Alternatively, Susie could choose to keep her $400 per month in cash. Had Susie this option, her savings would have amounted to $24,000 after five years. However, accounting for a 2.5% inflation rate, the value of her savings would have diminished to $20,350.

Although Index Funds, Mutual Funds, and ETFs offer appealing risk-adjusted investment opportunities, Susie has decided to pursue Option 1 and invest in REITs. This choice is influenced by the potential for higher returns and the opportunity to invest in real estate without the need for direct property management.

Choosing a Real Estate Investment

When it comes to real estate investment, three key factors play a crucial role: location, price, and capital growth potential.


The locality of a real estate investment property plays a material role in one’s decision making, as it affects the demand and rental income of the property. A property in a desirable location with good amenities, schools, and job opportunities will attract more potential tenants and buyers.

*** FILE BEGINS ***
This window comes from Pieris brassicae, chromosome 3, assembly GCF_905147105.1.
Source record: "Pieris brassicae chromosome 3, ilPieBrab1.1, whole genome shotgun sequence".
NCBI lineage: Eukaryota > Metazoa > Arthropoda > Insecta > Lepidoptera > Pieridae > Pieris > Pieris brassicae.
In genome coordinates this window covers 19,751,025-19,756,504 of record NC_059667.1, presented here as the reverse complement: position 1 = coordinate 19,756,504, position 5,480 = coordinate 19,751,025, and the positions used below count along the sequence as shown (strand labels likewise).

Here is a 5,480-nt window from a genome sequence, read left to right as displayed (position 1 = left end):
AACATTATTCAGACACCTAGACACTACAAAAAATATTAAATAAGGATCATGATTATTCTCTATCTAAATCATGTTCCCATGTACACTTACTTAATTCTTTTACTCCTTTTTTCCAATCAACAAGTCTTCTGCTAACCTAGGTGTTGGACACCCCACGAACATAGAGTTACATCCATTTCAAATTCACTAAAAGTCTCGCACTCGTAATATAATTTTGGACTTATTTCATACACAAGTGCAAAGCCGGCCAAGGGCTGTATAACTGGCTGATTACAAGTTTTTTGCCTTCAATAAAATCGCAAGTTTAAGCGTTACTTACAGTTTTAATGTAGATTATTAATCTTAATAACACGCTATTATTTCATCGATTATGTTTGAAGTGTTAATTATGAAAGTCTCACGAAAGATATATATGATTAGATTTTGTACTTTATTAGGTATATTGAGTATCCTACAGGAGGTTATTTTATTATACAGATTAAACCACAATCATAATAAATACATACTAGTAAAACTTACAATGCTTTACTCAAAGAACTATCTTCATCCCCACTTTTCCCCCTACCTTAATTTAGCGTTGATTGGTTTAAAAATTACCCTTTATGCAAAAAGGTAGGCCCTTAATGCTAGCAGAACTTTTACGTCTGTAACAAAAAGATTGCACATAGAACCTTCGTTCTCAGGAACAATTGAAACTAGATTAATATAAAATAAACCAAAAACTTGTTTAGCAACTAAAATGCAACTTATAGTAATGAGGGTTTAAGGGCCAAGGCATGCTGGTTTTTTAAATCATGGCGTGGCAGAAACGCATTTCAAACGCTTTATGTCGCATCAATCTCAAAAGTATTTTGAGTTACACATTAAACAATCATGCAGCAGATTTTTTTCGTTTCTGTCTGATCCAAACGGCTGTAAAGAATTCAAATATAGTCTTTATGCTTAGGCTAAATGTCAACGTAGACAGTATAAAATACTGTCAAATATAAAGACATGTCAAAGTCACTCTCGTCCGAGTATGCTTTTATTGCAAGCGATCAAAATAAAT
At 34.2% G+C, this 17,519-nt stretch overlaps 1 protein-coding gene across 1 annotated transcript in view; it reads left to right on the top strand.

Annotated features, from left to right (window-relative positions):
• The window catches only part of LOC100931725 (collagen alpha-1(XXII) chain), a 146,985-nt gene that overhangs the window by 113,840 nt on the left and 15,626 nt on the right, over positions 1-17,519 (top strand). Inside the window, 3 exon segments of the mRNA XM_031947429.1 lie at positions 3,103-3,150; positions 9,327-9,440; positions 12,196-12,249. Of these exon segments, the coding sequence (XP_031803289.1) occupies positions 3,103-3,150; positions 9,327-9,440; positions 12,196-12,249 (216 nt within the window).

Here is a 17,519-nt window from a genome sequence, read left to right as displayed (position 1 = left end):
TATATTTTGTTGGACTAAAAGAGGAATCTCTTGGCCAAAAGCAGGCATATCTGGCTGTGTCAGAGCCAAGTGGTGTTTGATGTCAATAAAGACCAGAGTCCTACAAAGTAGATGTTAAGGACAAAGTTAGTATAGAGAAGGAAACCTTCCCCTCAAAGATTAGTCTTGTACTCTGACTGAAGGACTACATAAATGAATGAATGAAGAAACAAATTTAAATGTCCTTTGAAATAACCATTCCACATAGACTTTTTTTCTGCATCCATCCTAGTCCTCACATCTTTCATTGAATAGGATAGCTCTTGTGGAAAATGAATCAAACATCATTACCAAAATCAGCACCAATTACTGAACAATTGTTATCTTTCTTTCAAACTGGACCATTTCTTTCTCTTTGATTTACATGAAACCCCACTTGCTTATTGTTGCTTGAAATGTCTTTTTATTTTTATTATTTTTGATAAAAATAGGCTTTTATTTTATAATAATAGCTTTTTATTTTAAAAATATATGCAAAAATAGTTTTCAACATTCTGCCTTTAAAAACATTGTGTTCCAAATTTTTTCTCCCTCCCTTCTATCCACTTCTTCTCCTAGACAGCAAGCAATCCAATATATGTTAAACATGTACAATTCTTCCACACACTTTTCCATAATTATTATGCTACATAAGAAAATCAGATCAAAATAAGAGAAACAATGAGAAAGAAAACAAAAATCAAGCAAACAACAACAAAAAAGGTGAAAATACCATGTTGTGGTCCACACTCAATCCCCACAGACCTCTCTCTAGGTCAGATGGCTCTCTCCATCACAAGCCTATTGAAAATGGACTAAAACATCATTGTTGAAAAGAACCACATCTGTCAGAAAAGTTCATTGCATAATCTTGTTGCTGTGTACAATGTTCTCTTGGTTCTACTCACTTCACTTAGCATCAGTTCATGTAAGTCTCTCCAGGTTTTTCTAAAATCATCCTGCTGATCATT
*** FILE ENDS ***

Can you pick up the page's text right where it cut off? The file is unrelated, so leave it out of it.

Price is crucial as it determines the initial investment and potential return. It’s important to buy a property at a fair price or, ideally, under market value to increase the chances of capital appreciation.

Capital Growth Potential

Capital growth potential refers to the likelihood of the property increasing in value over time. This is influenced by factors such as economic growth, population growth, and infrastructure development in the area.

In 2015, Susie began studying potential real estate investments, eventually focusing on Raleigh, North Carolina. This city, with its robust economy, consistent population growth, and reasonably priced properties, presented an appealing real estate investment opportunity. She found a well-maintained, 3-bedroom house listed for $250,000 in North Hills. Her estimates revealed she could rent it out for about $1,500 per month, translating to a gross yield of 7.2%. Factoring in operating costs, she projected a net income of $1,000 per month, resulting in a 4.8% net yield. Confident in her calculations and the prospects for capital appreciation, she made her move, purchasing the property using her accumulated savings and investment returns for the down payment.